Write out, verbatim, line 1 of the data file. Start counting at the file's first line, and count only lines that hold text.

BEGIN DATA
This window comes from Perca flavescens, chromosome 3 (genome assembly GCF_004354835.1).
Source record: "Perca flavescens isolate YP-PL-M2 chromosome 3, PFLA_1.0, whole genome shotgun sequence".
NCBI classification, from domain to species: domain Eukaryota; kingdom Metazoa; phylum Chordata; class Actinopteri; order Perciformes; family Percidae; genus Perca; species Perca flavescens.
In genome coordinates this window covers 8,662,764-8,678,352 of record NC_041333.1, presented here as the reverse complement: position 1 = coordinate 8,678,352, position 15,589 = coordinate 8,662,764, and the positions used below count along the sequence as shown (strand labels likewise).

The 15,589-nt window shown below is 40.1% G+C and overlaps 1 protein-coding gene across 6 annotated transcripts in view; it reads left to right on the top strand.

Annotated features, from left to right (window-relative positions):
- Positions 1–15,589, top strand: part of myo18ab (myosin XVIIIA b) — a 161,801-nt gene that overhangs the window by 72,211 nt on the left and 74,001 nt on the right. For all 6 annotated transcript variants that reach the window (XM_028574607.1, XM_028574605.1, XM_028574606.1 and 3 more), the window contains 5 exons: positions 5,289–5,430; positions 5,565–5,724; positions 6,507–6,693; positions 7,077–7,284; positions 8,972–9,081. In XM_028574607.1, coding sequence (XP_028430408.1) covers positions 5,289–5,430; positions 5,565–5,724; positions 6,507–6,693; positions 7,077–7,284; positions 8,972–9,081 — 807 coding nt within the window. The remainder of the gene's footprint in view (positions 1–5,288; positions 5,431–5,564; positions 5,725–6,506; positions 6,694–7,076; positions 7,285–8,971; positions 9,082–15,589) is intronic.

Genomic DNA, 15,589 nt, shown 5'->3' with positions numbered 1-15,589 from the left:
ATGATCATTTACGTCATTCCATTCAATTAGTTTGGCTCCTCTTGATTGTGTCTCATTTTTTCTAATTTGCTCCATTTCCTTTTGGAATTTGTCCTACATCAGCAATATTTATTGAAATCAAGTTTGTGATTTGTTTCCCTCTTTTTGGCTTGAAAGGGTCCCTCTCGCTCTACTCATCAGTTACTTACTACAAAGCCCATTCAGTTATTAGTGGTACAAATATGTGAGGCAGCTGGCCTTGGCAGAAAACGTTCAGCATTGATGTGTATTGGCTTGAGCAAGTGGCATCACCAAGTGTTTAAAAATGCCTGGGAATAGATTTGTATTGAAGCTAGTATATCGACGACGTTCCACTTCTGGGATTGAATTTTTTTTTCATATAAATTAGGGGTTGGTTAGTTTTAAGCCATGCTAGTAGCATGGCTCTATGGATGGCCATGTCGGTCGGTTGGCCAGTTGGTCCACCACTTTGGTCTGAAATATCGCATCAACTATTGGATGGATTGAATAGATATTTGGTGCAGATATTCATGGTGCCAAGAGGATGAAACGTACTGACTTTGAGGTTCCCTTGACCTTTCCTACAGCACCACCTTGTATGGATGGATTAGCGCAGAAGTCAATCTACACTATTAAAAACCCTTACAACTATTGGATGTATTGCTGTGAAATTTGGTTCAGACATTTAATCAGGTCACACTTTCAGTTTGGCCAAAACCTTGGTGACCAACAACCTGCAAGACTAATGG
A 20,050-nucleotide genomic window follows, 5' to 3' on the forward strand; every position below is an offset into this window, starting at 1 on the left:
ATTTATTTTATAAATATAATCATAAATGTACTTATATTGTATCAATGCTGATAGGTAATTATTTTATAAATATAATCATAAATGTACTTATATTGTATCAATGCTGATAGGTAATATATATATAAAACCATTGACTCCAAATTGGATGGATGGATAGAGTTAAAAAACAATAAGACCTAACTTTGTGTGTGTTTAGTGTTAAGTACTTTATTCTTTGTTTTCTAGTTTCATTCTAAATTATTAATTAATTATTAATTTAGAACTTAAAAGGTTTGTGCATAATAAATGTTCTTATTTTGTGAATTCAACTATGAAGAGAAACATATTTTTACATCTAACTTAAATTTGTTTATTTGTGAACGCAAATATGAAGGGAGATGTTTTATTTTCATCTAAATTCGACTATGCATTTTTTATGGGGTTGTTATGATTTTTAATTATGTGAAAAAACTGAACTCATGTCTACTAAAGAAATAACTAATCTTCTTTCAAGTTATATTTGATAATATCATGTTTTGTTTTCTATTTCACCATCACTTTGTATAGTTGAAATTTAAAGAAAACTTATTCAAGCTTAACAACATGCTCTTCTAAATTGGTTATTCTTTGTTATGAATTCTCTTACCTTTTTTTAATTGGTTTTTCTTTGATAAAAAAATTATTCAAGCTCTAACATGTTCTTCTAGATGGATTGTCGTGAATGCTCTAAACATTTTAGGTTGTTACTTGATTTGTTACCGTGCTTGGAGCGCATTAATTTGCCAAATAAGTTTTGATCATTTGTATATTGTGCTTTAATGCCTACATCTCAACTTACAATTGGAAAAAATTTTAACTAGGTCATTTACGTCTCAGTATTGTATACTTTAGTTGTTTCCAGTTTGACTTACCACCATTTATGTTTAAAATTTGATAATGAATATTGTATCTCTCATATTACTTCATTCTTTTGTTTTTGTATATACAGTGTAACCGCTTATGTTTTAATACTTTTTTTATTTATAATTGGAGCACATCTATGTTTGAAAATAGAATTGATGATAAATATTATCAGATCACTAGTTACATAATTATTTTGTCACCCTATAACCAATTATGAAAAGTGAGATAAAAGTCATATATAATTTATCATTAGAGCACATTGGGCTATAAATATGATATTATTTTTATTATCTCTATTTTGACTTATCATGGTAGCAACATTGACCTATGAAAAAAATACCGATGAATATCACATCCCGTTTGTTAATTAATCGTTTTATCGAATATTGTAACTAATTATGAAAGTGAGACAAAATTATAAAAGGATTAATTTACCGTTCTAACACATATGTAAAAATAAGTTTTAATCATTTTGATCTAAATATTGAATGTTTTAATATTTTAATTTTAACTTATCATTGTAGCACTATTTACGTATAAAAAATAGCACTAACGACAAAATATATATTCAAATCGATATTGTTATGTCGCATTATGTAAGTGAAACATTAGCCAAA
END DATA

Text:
This window comes from Perca flavescens, chromosome 3 (genome assembly GCF_004354835.1).